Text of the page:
Energy Policy Act of 2002 (S. 517)
To Members of the United States Senate:
The U.S. Chamber of Commerce believes that energy policy legislation is necessary because America is rapidly outstripping our ability to develop and deliver the diverse energy supplies our nation needs. Comprehensive energy policy legislation will reduce America's dependence on foreign energy, create jobs, and stimulate economic growth. The U.S. Chamber believes energy policy legislation must encourage:
- Conservation of existing energy resources;
- Environmentally-compatible exploration for new domestic energy supplies;
- Research to develop and expand alternative and renewable energy resources;
- Investment in infrastructure necessary to transmit and transport energy; and
- Measures to ensure energy resources remain affordable and reliable.
The U.S. Chamber believes S. 517, the Energy Policy Act of 2002, is a good framework for developing comprehensive energy policy legislation. However, the U.S. Chamber has significant concerns with various provisions of S. 517 and amendments that may be offered. Some of these concerns are set forth below:
- The U.S. Chamber strongly supports increasing domestic energy supplies, including in the Arctic National Wildlife Refuge (ANWR). An amendment to S. 517 is expected to be offered to open ANWR to oil exploration. This amendment is a necessary supplement the nation's steadily declining domestic oil production, and it will reduce dependence on oil imports and create new jobs for Americans.
- The U.S. Chamber strongly opposes provisions of S. 517 to mandate increased Corporate Average Fuel Economy (CAFE) standards. Dramatic increases in CAFE would result in decreased vehicle utility and consumer choice and, as determined by the National Academy of Sciences, increase the risk of harm to drivers and occupants involved in accidents. Decisions on CAFE should be left to the National Highway Traffic Safety Administration, which will base the standards on sound science, taking into account factors such as fuel efficiency, safety, and technological innovation.
- The U.S. Chamber supports continued electricity industry deregulation. The U.S. Chamber supports provisions of S. 517 that would repeal the Public Utility Holding Company Act and amend section 210 of the Public Utility Regulatory Policy Act. Furthermore, wholesale electricity markets continue to function smoothly, with no interruptions, price spikes, or outages. The U.S. Chamber opposes burdensome new regulations that would unnecessarily hobble competitive markets.
- The U.S. Chamber opposes provisions of S. 517 inconsistent with the Bush administration's climate change strategy. President Bush has proposed a plan that would reduce the growth of greenhouse gas emissions at a rate that would not impose a severe a burden on American industry or economy. The plan encourages achieving greenhouse gas reductions through the use of highly efficient technologies, and the transfer of these technologies to developing nations. The U.S. Chamber opposes provisions of S. 517, particularly the mandatory greenhouse gas registry requirement, that would limit the ability of the President to implement his plan.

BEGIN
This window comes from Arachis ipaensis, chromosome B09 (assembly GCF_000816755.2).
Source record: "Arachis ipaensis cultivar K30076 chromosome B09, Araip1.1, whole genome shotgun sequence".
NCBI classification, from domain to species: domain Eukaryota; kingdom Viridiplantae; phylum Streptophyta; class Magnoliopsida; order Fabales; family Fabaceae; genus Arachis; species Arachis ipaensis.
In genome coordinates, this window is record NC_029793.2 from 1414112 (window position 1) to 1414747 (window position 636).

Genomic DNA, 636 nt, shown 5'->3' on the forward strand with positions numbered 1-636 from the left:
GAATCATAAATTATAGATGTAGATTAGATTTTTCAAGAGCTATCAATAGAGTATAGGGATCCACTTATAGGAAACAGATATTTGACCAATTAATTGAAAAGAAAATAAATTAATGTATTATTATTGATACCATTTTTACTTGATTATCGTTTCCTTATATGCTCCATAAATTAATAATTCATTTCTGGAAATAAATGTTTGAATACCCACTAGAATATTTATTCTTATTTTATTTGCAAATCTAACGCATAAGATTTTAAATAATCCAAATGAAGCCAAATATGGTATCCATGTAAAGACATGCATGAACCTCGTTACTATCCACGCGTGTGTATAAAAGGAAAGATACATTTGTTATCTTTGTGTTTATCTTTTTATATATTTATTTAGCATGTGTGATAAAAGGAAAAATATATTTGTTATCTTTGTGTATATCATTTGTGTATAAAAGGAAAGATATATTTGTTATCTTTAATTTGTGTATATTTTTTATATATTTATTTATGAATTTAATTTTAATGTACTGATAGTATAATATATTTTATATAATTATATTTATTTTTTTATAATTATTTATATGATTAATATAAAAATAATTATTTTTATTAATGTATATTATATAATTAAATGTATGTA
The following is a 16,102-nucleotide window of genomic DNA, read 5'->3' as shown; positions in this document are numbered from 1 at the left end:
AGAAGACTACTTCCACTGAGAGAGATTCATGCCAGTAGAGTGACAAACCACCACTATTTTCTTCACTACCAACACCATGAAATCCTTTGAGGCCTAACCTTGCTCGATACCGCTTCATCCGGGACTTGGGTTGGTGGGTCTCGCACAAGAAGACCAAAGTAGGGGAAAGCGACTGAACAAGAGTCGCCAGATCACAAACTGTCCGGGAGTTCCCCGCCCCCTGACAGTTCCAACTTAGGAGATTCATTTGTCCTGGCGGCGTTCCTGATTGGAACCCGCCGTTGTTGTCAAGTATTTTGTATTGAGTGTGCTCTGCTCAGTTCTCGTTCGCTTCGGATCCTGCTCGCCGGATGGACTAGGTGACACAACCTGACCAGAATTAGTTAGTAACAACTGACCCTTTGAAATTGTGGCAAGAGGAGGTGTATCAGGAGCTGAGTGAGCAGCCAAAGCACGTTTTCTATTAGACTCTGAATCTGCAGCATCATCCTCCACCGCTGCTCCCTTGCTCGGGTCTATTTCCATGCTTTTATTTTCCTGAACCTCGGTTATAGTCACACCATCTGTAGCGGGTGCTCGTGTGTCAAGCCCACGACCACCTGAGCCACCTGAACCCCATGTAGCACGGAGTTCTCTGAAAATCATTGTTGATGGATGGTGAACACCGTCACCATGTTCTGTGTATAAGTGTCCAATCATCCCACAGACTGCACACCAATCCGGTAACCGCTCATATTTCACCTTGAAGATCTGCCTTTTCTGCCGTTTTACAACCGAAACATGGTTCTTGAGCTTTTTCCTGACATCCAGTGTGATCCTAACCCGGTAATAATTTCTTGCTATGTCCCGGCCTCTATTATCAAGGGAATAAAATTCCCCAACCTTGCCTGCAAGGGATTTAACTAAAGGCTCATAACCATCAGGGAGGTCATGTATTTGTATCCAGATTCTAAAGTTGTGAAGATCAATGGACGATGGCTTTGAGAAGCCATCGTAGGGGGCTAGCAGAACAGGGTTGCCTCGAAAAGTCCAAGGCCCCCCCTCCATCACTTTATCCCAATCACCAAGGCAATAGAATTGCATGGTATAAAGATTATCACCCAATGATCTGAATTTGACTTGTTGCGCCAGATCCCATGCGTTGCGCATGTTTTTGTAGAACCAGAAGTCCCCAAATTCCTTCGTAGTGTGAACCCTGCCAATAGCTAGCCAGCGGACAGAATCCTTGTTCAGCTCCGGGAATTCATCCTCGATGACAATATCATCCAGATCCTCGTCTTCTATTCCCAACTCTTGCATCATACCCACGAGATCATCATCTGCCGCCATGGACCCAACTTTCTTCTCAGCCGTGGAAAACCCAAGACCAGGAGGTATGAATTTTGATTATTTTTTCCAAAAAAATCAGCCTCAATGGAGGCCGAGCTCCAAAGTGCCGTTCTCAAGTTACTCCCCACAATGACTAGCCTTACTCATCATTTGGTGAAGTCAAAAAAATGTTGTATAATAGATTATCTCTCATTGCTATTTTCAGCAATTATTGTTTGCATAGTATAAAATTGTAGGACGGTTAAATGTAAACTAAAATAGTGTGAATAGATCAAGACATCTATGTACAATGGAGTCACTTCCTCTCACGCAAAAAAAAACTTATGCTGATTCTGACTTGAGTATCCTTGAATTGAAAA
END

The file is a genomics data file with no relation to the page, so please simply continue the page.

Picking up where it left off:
- The U.S. Chamber opposes any amendments to S. 517 that would reinstate the Superfund taxes that expired on December 31, 1995. Reinstating taxes that had been dedicated to cleaning up the nation's abandoned hazardous waste sites should not be used to finance unrelated energy proposals. Superfund taxes would be an additional cost of doing business for certain targeted industries, and undoubtedly, a portion of those costs would ultimately be passed on to American consumers in the form of higher prices for products and services. The focus of the energy debate should be on improving our nation's energy security and protecting our economic prosperity – not on imposing arbitrary taxes on American businesses and consumers.
- The U.S. Chamber opposes the renewable electricity portfolio mandate of S. 517. Renewable resources should have an important, and growing, role in supplying our electricity needs. However, the renewable portfolio provision of S. 517 is not reasonable and cannot be achieved without causing dramatic electricity price increases. This provision will diminish the prosperity of all consumers and, by reducing the competitiveness of American businesses in the global economy, will also reduce economic growth and employment.
- The U.S. Chamber opposes any amendment to S. 517 that would undo the President's approval of Yucca Mountain as the nation's repository for spent nuclear fuel outside of the process established by the Nuclear Waste Policy Act.
The U.S. Chamber, the world's largest business federation representing three million members and organizations of every size, sector, and region, urges the Senate to continue its efforts to refine and enact comprehensive energy policy legislation. The U.S. Chamber will consider including votes on S. 517 in our annual How They Voted scorecard.
R. Bruce Josten
Executive Vice President, Government Affairs
U.S. Chamber of Commerce